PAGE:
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NEWS | Oct. 17, 2014

Freedom never sleeps: Midshift munitions

By Senior Airman Austin Harvill 633rd Air Base Wing Public Affairs

While most Joint Base Langley-Eustis community members sleep soundly at home, a select group of U.S. Air Force Airmen still toil away, putting jets in the sky, protecting the base around the clock, preparing food for the troops or generally ensuring the JBLE mission sees the light of tomorrow.

This is mid-shift. Typically starting at 11 p.m. or midnight and ending at 7 or 8 a.m., most Airmen "working mids" will tell you those hours are really a suggestion - mission comes first, and these Airmen need to meet that mission before they meet the morning sun.

Although it may seem like mid-shift is a coffee-induced nightmare, the Airmen clocking in with the new day understand why they aren't asleep - Freedom never sleeps, so they don their uniforms to stay up too.

Thrust vectoring, stealth capabilities and supercruise define the F-22 Raptor as a fourth generation aircraft. Time and time again, Air Force leaders will bring up these qualities and the superior air power at Langley Air Force Base.

But without the work of three-Airman teams the night before a flight, all of the Raptor's capabilities are virtually useless.

Munitions, missiles and meticulous preparation define the mid-shift for munitions Airmen. Not to be confused with those who work in "Ammo Country," munitions Airmen are responsible for properly loading, unloading and ensuring all manners of munitions function as intended with the aircraft.

Firing a weapons system on a Raptor isn't nearly as simple as firing the venerable M-16 rifle. Loading, firing and unloading a wing of 10 to 15 Raptors takes 24 hours to complete. Separated into roughly eight-hour shifts, mid-shift workers are charged with the first aspect of a flawless weapon launch - they load the jets.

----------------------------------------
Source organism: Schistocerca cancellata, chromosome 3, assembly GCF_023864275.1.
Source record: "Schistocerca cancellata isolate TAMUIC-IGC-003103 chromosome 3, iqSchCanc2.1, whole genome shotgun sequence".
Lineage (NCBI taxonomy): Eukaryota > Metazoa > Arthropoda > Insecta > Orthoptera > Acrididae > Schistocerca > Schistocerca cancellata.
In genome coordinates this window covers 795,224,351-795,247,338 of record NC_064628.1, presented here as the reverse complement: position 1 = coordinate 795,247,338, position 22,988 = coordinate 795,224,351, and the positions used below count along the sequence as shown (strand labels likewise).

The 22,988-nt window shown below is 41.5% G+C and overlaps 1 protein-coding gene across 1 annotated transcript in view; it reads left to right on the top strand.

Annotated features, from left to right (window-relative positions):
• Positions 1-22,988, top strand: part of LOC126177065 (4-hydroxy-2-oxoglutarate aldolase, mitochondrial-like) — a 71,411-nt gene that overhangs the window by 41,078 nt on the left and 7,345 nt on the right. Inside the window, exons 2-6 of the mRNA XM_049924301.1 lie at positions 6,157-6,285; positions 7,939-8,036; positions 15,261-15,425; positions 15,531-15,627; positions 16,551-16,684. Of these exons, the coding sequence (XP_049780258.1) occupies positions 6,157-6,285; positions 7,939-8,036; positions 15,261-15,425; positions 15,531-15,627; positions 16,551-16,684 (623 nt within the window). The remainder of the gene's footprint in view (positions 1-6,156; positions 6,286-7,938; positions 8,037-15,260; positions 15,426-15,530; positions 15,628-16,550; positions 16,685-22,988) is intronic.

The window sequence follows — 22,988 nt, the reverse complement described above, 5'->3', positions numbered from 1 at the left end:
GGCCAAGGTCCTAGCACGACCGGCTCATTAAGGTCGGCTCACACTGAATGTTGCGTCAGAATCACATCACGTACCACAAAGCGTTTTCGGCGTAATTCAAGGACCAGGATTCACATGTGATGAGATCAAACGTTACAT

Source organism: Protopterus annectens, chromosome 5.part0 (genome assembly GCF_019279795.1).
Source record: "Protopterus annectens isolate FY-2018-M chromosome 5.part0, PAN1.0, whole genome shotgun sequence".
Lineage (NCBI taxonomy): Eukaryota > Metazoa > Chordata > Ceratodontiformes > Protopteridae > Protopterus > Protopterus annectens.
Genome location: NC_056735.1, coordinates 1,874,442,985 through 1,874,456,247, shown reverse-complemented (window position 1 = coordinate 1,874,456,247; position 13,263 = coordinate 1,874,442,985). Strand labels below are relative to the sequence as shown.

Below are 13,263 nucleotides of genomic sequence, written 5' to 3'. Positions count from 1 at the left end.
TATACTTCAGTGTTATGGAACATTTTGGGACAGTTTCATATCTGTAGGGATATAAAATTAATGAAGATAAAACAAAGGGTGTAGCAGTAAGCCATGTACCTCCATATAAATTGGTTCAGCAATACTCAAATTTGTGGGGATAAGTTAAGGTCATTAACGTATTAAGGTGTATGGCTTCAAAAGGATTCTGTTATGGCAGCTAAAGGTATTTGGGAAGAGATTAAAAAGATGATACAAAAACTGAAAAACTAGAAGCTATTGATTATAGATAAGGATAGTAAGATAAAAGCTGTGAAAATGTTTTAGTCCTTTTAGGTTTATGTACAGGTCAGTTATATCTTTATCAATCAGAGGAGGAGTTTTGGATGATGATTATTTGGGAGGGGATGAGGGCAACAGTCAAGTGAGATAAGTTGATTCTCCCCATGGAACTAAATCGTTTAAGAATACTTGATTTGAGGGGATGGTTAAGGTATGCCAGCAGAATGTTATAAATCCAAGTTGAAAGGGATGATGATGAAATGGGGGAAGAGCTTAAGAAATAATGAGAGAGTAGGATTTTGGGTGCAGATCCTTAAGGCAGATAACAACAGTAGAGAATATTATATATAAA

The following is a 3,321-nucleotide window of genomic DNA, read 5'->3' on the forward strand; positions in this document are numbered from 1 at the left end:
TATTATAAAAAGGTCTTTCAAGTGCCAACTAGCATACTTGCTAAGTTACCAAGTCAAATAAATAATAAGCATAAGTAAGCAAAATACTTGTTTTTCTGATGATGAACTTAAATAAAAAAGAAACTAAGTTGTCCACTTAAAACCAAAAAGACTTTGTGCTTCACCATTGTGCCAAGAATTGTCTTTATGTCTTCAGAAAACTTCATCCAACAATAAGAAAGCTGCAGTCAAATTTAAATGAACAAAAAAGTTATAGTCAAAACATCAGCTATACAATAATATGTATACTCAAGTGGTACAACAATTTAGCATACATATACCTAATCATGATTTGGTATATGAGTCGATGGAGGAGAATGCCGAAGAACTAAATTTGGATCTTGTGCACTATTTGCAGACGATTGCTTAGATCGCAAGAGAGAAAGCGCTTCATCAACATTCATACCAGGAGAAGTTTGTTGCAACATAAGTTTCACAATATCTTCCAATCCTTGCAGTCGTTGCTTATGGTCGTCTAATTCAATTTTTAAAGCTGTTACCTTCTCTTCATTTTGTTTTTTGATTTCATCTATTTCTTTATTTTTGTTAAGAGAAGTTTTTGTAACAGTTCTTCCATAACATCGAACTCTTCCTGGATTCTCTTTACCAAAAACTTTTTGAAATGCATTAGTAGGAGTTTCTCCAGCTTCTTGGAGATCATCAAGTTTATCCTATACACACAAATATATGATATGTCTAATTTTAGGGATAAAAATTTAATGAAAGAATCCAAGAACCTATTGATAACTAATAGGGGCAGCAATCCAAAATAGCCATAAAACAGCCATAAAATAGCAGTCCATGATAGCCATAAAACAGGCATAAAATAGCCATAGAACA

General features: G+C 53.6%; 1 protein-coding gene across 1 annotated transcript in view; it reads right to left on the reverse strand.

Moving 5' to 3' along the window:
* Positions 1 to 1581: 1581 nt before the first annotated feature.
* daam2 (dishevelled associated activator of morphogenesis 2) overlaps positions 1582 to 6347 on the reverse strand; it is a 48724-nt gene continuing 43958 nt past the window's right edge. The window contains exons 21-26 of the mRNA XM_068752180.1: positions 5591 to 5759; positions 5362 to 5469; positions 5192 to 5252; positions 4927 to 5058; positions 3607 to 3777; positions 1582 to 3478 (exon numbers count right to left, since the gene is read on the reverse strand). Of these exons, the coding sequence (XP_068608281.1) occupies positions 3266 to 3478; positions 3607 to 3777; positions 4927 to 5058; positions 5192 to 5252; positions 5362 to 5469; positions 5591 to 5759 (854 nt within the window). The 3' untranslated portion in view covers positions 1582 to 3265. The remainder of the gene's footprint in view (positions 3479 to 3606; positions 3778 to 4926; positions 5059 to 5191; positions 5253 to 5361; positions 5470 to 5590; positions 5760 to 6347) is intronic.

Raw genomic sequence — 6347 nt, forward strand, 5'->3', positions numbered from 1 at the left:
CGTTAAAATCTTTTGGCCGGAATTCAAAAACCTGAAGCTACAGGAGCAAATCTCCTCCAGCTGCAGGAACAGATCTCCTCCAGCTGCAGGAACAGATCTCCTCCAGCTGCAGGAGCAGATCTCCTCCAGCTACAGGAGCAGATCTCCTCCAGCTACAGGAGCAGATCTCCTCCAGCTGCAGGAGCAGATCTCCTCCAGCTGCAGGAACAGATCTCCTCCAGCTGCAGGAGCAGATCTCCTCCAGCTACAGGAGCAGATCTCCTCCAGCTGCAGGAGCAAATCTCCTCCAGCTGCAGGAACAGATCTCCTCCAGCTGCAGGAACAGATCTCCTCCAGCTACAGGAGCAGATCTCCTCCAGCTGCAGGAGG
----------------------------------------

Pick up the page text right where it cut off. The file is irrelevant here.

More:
"Loading a Raptor isn't as simple as putting a [missile] in the bay," said Staff Sgt. Corey Bower, 94th Air Maintenance Unit Team 25 weapons load team leader. "This is a complex aircraft, weapons platform and munitions package - prep work, proper loading and a post-load inspection are absolutely necessary to ensure the jet can fire in the morning."

To accomplish this task, munitions teams have three members. The team lead, or "one-man," is responsible for the entire process. This seasoned munitions expert knows the inside and out of a weapons platform and supervises, critiques and improves the work of the team. The team lead also checks over the entire jet to see if it is prepared for a load.

The two-man preps the jet for a load. A two-man gets into the "nuts and bolts" of the jet by checking the load area, preparing the launchers or bays and securing the munition once it is placed.

While two preps the jet, the three man preps the munitions. This member checks the "brain" of a munition, matches munitions IDs to aircraft tail numbers and ensures the whole package isn't damaged. Once all three members prepare the load, it is time to move the munitions.

While three Airmen are crucial to performing the mission, that isn't the whole story, said Senior Airman Robert Todd, 94th AMU Team 25 two-man.

"I don't think a lot of people know the physical demands of this job," Todd explained. "The main armament we use on the F-22 weighs around 150 pounds. If we load two per jet, and we prep a lot of jets a night, that starts to take its toll. The three-man carry is absolutely necessary just to move the munitions."

Once a jet is locked and loaded, the team performs a post-load inspection. After checking the work, they load the next Raptor. Then, they load the next Raptor, and so on.

While it may seem monotonous to some, Airman Zach Harlan, 94th AMU Team 25 three-man, said the camaraderie makes the time go by.

"Working with your hands out on the flight line really brings a team together," said Harlan. "It is nice to start the night with empty jets and see them fully loaded for the morning."

After all the hours, all of the prep and the constant quasi-bicep curls, one might expect them to bask in the fruit of their labor. Bower said, however, the last thing he wants to see is a loaded Raptor.

"Once that jet comes back, the first thing I want to see are empty weapon bays," said Bower. "If they're empty, I know that aircraft dropped munitions, and I know my team's efforts were directly responsible for a successful mission."